In today’s global marketplace it is not uncommon of for a tentpole movie to earn the majority of its box office take overseas. In the case of Guillermo del Toro’s effects-laden blockbuster Pacific Rim, one-eighth of its $404-million earnings (so far) came from China alone…and therein lies a little irony. More than twenty-five years ago, before the global marketplace was established as a fact of Hollywood studio life, a small animation studio pushed the envelope in terms of Sino-American production set-ups, and its name was…Pacific Rim.
Pacific Rim Productions was formed in 1986 by Alan Livingston, a fellow who had been on the periphery of animation decades earlier as producer of children’s records for Capitol Records. He created Bozo the Clown (who first appeared on recordings) and produced records featuring Woody Woodpecker, Warner Bros. characters, and spin-offs of Disney films before becoming head of Capitol and working with Sinatra and the Beatles. After a stint as a television producer, Livingston found himself turning to Shanghai Animation to produce a program based on his old children’s record Sparky’s Magic Piano. On the surface it may not sound like any big whoop, but for the time, it was. “That was the first thing that had ever been done in China for the Western world,” Livingston told me in 1994, adding:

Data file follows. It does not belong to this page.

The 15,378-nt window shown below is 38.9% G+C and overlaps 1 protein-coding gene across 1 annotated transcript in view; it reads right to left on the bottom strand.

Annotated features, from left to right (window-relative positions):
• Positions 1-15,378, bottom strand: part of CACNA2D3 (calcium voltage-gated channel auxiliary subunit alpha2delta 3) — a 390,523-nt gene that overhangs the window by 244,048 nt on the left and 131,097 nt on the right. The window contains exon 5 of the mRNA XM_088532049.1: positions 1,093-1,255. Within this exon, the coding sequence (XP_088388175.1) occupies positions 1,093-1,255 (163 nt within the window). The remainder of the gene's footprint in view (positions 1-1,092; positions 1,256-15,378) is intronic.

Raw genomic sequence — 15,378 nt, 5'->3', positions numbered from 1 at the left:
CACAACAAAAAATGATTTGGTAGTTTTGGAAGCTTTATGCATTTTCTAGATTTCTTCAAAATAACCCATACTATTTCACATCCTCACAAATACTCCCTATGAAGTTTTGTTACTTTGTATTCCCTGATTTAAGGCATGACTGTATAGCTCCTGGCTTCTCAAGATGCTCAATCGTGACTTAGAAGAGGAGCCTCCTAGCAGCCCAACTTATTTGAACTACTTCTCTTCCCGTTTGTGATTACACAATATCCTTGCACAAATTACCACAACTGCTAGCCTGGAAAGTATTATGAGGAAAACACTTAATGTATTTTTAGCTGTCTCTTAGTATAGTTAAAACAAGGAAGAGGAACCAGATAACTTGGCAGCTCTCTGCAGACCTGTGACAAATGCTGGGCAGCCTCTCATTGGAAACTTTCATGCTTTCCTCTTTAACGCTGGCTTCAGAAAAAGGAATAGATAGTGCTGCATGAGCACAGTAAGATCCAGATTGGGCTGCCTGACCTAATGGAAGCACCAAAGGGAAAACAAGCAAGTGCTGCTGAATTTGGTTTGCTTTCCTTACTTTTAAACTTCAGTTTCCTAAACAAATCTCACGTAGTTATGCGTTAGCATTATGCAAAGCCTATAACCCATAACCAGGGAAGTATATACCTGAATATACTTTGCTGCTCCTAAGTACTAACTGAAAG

“As a result of that experience I thought the thing to do was open up our own studio in China. I arranged for financing and put some money of my own in, and began to negotiate with the Chinese government. They said, ‘Yes, we’d like to have that, but you have to have a Chinese partner.’ I did not want a Chinese partner, I wanted total control. I wanted to run my company, hire and fire who I saw fit without interference, but the Chinese government persisted. It took me a year, but I finally wore them down, and they granted what is the only license ever given to a wholly American-owned company to do filming or animation in China. The reason they gave in was because we were attractive to them. We were talking about bringing in millions in hard currency, which they liked, and we talked about opening up China for animation to the Western world and teaching their animators Western-style animation, which they had to learn, and employing them.”
“At first we had trouble getting work because China had never done work for anyone in this country, and [studios] didn’t know what our quality would be like, whether we could meet delivery dates, and so forth. We started out with a French company, than a Spanish company came in then Disney got interested and asked if they could visit our studio. They asked us to do a test, then a second test, then started giving us ink-and-paint work on The Little Mermaid.”
Livingston died in 2009 and Pacific Rim is no more. Regardless of where one stands on the issue of establishing overseas animation houses––runaway production, if you will––Pacific Rim’s business arrangement opened up China as effectively, if with less acclaim, as Nixon had years earlier.